Bioplastics would seem to be a positive development in many ways. Rather than needing to have petroleum extracted and processed to supply the feedstock for making plastic, plant-based materials are used instead. However, a study by University of Pittsburgh researchers finds that plant-based plastics are not necessarily greener than petroleum-based ones.
To reach this conclusion, the researchers looked at several life-cycle factors. Factoring in side effects of farming needed to produce the feedstock needed to produce bioplastics, there are issues such as eutrophication of waterways, ozone depletion, and even carcinogens where some bioplastics fared poorly.
Twelve different plastics were evaluated in the study. In addition to the life cycle analysis, the plastics were also ranked according to green design principles. The production of some petroleum plastics had a better score than the bioplastics did. "Once in use, however, biopolymers bested traditional polymers for ecofriendliness." Polypropolene, for example, dropped from 1st place for production to 9th place as a sustainable material.
"Each polymer is also assessed for its adherence to green design principles using metrics generated specifically for this paper. Metrics include atom economy, mass from renewable sources, biodegradability, percent recycled, distance of furthest feedstock, price, life cycle health hazards and life cycle energy use. A decision matrix is used to generate single value metrics for each polymer evaluating either adherence to green design principles or life-cycle environmental impacts. Results from this study show a qualified positive correlation between adherence to green design principles and a reduction of the environmental impacts of production. The qualification results from a disparity between biopolymers and petroleum polymers. While biopolymers rank highly in terms of green design, they exhibit relatively large environmental impacts from production."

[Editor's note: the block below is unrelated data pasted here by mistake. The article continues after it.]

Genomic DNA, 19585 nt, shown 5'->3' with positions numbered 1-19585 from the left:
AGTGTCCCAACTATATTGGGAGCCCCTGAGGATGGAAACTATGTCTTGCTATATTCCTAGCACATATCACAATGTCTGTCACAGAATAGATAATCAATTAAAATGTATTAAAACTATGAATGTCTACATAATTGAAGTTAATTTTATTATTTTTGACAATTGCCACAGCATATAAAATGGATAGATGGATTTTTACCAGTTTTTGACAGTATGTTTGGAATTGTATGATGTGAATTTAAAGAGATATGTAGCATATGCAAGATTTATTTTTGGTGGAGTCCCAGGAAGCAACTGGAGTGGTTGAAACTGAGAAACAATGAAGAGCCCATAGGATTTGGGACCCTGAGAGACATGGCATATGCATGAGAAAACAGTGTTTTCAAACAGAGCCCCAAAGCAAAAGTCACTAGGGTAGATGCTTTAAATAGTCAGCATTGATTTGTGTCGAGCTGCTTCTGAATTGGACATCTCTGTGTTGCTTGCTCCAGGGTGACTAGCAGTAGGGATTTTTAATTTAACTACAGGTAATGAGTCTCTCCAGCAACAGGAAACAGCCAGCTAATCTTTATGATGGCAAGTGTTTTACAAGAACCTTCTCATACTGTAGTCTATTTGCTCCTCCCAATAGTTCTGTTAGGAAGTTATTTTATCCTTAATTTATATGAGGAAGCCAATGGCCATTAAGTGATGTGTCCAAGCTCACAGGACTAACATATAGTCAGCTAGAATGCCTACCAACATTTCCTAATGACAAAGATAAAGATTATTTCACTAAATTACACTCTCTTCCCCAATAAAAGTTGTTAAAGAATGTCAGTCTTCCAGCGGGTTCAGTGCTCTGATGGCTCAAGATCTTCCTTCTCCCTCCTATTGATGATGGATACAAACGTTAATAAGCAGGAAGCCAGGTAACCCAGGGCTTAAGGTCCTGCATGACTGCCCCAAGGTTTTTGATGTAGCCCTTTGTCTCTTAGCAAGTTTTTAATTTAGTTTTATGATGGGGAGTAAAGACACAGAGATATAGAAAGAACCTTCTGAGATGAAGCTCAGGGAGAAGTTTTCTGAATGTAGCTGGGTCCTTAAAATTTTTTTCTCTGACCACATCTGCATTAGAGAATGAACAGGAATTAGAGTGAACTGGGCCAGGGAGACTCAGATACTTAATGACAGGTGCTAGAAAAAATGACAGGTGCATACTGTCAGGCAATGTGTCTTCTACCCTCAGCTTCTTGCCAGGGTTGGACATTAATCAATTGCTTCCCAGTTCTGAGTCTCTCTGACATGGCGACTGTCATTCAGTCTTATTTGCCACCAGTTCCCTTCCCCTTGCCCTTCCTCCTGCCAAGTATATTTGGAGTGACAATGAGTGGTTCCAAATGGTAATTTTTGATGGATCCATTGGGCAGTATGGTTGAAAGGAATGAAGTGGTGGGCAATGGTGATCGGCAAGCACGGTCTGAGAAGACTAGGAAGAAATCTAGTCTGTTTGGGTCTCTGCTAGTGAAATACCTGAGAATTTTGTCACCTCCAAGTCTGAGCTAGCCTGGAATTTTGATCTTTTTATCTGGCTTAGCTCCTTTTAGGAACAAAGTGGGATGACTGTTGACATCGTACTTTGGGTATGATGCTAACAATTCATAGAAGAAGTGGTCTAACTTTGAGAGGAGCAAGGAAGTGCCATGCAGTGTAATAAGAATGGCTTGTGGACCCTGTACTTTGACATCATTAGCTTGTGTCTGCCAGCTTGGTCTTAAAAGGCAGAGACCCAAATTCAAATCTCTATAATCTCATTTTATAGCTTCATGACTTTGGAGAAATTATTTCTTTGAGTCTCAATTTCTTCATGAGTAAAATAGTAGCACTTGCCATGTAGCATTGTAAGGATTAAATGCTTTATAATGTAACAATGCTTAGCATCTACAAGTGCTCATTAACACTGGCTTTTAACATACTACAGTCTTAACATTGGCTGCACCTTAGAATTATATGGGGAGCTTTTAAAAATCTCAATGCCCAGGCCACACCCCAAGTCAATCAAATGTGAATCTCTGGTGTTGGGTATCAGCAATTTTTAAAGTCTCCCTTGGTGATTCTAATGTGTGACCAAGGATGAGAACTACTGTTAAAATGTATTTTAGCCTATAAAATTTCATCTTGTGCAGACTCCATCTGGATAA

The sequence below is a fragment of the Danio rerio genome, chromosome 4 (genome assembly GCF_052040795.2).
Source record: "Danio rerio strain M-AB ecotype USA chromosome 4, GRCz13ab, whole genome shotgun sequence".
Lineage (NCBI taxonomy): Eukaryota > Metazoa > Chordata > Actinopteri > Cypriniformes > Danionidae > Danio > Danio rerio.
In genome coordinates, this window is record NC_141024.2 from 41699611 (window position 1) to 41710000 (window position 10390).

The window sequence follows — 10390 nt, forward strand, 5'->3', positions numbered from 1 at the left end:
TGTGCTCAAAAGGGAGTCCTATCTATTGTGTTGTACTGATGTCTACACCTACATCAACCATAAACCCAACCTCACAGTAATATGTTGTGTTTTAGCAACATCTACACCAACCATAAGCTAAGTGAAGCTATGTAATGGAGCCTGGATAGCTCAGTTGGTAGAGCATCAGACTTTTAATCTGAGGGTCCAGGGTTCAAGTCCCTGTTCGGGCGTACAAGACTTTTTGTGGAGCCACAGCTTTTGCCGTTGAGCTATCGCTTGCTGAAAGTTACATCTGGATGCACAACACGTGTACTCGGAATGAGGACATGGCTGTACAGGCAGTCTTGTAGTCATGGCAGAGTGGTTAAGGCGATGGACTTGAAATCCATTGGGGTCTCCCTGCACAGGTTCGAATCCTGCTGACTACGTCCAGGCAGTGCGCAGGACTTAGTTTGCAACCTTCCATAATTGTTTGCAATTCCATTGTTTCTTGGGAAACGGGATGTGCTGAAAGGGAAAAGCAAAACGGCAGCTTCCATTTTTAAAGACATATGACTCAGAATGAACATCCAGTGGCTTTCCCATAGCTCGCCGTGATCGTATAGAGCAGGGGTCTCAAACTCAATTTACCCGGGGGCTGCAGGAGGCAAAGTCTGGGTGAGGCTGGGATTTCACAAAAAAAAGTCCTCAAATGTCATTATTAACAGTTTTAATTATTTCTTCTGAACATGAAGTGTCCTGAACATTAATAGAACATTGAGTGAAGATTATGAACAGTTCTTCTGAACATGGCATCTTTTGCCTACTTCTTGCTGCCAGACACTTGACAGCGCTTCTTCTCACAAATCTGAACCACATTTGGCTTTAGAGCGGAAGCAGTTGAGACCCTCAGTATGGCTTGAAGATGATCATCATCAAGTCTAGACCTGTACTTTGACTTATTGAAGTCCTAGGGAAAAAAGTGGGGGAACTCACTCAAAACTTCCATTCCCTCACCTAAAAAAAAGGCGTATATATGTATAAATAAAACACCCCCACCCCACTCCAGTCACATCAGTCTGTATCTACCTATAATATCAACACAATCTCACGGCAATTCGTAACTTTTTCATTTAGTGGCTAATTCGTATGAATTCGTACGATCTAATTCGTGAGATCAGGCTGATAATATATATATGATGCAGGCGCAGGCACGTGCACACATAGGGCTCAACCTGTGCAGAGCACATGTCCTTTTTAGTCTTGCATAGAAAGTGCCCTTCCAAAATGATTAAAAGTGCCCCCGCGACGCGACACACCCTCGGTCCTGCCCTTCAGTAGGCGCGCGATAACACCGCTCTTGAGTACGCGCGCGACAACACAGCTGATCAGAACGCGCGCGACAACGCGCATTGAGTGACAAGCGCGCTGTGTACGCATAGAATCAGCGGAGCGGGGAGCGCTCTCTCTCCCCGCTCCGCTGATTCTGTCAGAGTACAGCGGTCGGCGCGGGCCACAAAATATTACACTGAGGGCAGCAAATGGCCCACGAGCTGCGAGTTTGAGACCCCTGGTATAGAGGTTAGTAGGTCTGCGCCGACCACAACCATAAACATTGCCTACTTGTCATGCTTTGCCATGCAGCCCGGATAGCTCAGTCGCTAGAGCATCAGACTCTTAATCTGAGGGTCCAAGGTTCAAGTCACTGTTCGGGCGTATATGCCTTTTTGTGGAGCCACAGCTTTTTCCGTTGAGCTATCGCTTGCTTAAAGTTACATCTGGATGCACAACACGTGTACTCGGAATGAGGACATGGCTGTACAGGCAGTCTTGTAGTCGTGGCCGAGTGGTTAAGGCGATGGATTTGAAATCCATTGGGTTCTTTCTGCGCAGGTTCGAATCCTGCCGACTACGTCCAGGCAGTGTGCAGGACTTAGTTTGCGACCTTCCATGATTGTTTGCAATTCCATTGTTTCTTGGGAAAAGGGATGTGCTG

It should be pointed out that this study is based on current methods of production. So, while the bioplastics are not necessarily the greenest option at present, improved production practices could improve their relative ranking. Farming methods that reduce fertilizer use could help decrease the eutrophication scores, for example.
The results of this study should not necessarily be used to bash bioplastics or to make the contrarian argument that petroleum ought to continue to be used. Petroleum is, after all, a finite resource, and alternative stocks will eventually need to be embraced. Producers of both petroleum-based plastics and bioplastics could work with this study to identify the most damaging aspects of their methods in order to reduce their environmental impacts.
via: Building Green
written by renewable energy, December 04, 2010
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